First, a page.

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UNITED STATES – Reminder of H-1B Filing Season – L-1 Visa Validity Changes

The filing period for new H-1B petitions to be counted against the annual H-1B quota (the “H-1B cap”) for FY 2013 begins tomorrow, Friday 30 March 2012. Also, the U.S. Department of State (DOS) is now authorized to issue L-1 visas with validity periods of up to five years depending on the maximum period allowed for the foreign national’s country of citizenship in the “visa reciprocity schedule”.

Reminder: H-1B Fiscal Year 2013 Filing Season – Get Ready for 2 April

The filing period for “new” H-1B petitions to be counted against the annual H-1B quota (the “H-1B cap”) for financial year (FY) 2013 begins on Friday 30 March 2012. The U.S. Citizenship and Immigration Services (USCIS) will accept cap-subject H-1B petitions for FY 2013 on Monday 2 April 2012 for employment with a start date of 1 October 2012 or later.

Employers should identify current and future employees who will need H-1B status to be legally employed. Individuals currently employed as F-1 students or J-1 trainees, individuals seeking to change to H-1B from another work status (such as L-1, TN or E-3), and individuals outside of the United States commonly require new, cap-subject H-1Bs.

More About the H-1B Cap

A total of 85,000 new H-1Bs are made available each government fiscal year: 65,000 under the “regular cap” and 20,000 under the “Master’s cap” for those with advanced degrees from U.S. universities and colleges.

In previous years, the annual limit for new H-1Bs was exceeded within the first few days of filing, resulting in a random, computer-generated lottery for available visa numbers. However, since FY 2010, the cap has been reached later in the year, anywhere between the months of October and January.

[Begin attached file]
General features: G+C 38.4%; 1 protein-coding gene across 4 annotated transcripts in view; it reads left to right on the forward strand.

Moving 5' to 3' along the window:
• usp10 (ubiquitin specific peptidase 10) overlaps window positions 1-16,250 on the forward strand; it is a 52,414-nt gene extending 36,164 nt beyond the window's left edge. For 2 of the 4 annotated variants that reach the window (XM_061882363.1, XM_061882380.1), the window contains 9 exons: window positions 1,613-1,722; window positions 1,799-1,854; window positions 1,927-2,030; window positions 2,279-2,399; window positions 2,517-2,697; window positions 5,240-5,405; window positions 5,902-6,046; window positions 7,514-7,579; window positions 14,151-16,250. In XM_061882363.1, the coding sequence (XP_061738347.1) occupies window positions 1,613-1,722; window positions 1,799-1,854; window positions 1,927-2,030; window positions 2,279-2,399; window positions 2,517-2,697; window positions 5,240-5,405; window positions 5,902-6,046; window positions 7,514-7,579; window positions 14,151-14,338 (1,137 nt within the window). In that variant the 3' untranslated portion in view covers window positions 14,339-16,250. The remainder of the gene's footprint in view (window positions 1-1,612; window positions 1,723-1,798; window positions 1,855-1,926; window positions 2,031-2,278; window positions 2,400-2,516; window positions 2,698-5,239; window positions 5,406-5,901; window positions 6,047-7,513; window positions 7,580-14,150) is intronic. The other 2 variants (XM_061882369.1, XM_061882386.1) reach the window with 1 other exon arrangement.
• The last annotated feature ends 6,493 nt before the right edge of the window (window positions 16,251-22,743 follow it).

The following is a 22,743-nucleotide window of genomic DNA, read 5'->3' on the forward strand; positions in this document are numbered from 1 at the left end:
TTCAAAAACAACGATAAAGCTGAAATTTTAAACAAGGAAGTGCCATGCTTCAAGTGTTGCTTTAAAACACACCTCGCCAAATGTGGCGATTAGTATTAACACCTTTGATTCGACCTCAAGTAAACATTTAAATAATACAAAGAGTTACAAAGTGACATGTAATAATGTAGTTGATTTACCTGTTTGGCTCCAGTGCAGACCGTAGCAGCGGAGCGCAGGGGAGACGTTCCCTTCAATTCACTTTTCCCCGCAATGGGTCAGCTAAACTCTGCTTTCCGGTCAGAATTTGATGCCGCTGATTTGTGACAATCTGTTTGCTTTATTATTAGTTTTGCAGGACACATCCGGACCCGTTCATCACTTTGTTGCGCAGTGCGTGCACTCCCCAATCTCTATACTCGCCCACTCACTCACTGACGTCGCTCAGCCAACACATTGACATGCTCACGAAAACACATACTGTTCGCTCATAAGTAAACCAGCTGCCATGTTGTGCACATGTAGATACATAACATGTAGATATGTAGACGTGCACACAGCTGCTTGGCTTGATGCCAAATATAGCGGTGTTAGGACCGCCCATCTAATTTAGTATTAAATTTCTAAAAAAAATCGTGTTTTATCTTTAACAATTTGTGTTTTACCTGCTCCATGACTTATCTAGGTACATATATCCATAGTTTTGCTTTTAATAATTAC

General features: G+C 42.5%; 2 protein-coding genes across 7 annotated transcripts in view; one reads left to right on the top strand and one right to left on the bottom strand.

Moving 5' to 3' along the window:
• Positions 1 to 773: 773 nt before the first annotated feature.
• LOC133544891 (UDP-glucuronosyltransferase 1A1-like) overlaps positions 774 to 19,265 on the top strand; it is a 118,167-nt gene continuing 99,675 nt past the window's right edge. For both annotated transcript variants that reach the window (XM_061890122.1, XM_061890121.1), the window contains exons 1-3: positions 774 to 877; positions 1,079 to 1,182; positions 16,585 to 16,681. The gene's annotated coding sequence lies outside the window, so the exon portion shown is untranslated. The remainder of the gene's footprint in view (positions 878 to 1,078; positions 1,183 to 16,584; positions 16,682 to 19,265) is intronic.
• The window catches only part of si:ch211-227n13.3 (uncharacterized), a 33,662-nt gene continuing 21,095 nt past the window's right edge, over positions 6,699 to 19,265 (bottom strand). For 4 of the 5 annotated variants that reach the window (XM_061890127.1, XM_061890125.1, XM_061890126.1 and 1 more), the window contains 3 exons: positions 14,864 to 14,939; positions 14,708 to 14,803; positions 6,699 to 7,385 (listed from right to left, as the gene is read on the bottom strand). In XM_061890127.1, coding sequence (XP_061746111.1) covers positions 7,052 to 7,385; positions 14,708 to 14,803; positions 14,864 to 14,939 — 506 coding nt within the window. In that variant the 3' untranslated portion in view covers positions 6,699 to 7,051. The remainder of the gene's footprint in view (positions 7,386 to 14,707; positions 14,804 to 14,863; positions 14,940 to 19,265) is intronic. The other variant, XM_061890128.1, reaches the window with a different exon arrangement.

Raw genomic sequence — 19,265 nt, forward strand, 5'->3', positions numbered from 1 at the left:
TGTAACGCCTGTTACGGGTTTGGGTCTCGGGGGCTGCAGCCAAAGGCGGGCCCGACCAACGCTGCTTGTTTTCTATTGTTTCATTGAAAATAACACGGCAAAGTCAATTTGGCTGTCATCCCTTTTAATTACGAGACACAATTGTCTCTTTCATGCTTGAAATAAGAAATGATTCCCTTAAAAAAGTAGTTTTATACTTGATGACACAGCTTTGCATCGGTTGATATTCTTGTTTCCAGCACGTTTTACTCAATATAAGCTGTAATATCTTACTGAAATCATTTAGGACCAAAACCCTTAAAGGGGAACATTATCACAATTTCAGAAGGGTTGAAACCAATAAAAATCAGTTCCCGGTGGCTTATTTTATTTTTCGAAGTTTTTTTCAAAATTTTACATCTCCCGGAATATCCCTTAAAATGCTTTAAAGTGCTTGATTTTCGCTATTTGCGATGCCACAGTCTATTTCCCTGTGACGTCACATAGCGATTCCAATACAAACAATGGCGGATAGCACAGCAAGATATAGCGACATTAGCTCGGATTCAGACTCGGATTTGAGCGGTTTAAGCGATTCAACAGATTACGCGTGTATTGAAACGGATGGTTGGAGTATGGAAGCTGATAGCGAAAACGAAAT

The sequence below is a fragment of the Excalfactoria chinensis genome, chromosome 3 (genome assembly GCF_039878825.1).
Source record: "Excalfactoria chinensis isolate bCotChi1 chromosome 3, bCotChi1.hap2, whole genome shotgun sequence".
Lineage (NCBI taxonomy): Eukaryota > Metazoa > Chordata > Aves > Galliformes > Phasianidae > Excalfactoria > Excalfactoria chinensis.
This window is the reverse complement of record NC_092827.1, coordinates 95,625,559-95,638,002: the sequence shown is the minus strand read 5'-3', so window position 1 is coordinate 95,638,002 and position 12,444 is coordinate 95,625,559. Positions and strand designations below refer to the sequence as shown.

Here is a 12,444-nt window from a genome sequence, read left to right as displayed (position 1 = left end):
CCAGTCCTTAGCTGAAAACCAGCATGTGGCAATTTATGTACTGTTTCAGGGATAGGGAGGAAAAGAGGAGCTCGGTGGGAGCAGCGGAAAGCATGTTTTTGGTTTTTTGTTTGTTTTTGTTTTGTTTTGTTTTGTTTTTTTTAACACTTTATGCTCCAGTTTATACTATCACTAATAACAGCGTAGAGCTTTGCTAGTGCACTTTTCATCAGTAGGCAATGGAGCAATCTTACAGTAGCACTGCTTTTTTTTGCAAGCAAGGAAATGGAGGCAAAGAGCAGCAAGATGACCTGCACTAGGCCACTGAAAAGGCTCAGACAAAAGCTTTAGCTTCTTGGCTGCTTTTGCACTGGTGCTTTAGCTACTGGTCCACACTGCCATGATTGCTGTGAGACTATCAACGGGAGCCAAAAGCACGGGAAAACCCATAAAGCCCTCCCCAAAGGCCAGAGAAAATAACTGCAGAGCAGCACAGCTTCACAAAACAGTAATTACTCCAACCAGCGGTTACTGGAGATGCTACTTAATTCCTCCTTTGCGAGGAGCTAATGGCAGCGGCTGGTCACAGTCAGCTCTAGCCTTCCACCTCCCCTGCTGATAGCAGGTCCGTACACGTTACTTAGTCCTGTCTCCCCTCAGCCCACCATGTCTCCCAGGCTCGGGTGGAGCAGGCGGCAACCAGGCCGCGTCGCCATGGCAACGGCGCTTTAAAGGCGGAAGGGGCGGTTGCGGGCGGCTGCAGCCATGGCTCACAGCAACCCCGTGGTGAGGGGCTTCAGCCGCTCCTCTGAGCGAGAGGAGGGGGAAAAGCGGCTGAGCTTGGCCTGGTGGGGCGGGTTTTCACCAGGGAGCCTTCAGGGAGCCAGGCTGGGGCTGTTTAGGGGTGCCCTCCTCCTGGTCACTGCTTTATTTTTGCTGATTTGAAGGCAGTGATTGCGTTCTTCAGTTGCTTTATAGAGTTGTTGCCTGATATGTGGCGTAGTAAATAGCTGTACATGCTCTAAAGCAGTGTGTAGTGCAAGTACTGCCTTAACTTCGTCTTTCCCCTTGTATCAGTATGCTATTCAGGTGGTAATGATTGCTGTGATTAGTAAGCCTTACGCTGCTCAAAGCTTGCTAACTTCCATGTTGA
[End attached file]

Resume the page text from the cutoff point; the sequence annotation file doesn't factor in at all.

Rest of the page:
Send in H-1B Applications Now!

Given that the cap hit a few months earlier in FY 2012 than in the previous two fiscal years, it is important that employers file all new H-1B petitions when the H-1B quota opens by mailing cap-subject petitions on Friday 30 March 2012 or Saturday 31 March 2012 for next-business-day delivery to USCIS on 2 April 2012. Cap-subject cases must be received by USCIS no later than Friday 6 April 2012 to be considered as having been filed within the first five business days of the filing period.

Under USCIS regulations, if a sufficient number of petitions to reach the cap is received in the first five business days of the filing season (from Monday 2 April 2012 up until Friday 6 April 2012) USCIS runs a lottery to determine the cases that are awarded quota numbers.

New Department of State Rule Delinks L-1 Visa and Petition Validity Periods

The U.S. Department of State (DOS) is now authorized to issue L-1 visas with validity periods of up to five years depending on the maximum period allowed for the foreign national’s country of citizenship in the “visa reciprocity schedule”. This is the case even if that period is longer than the validity dates on the underlying petition approved by the U.S. Citizenship and Immigration Services (USCIS). The visa reciprocity schedule reflects the reciprocal treatment the foreign applicant’s country accords U.S. nationals.

Previously, L visa issuance was limited to the validity period of the USCIS petition, which cannot exceed three years. The new DOS rule delinks visa and petition validity periods and permits an L-1 visa to be issued for the same period as determined in the reciprocity schedule. The rule applies to both individual and “blanket” L petitions.

Action Items

  • Immediately begin identifying persons for whom H-1B sponsorship will be needed and initiate any new H-1B petitions with your U.S. immigration attorneys as soon as possible.
  • Note the new validity periods for L-1 visas.

This news alert was prepared using information provided by Ogletree Deakins. This is a copyright publication. No part of this publication may be reproduced or transmitted in any form or by any means, electronic or mechanical, including photocopy, recording, or any information storage and retrieval system, without written permission from Ogletree Deakins.

DISCLAIMER: The information contained in this immigration alert has been abridged from laws, court decisions, and administrative rulings and should not be construed or relied upon as legal advice. If you have specific questions regarding the applicability of this information, please contact Peregrine © 2017 Peregrine Immigration Management Ltd.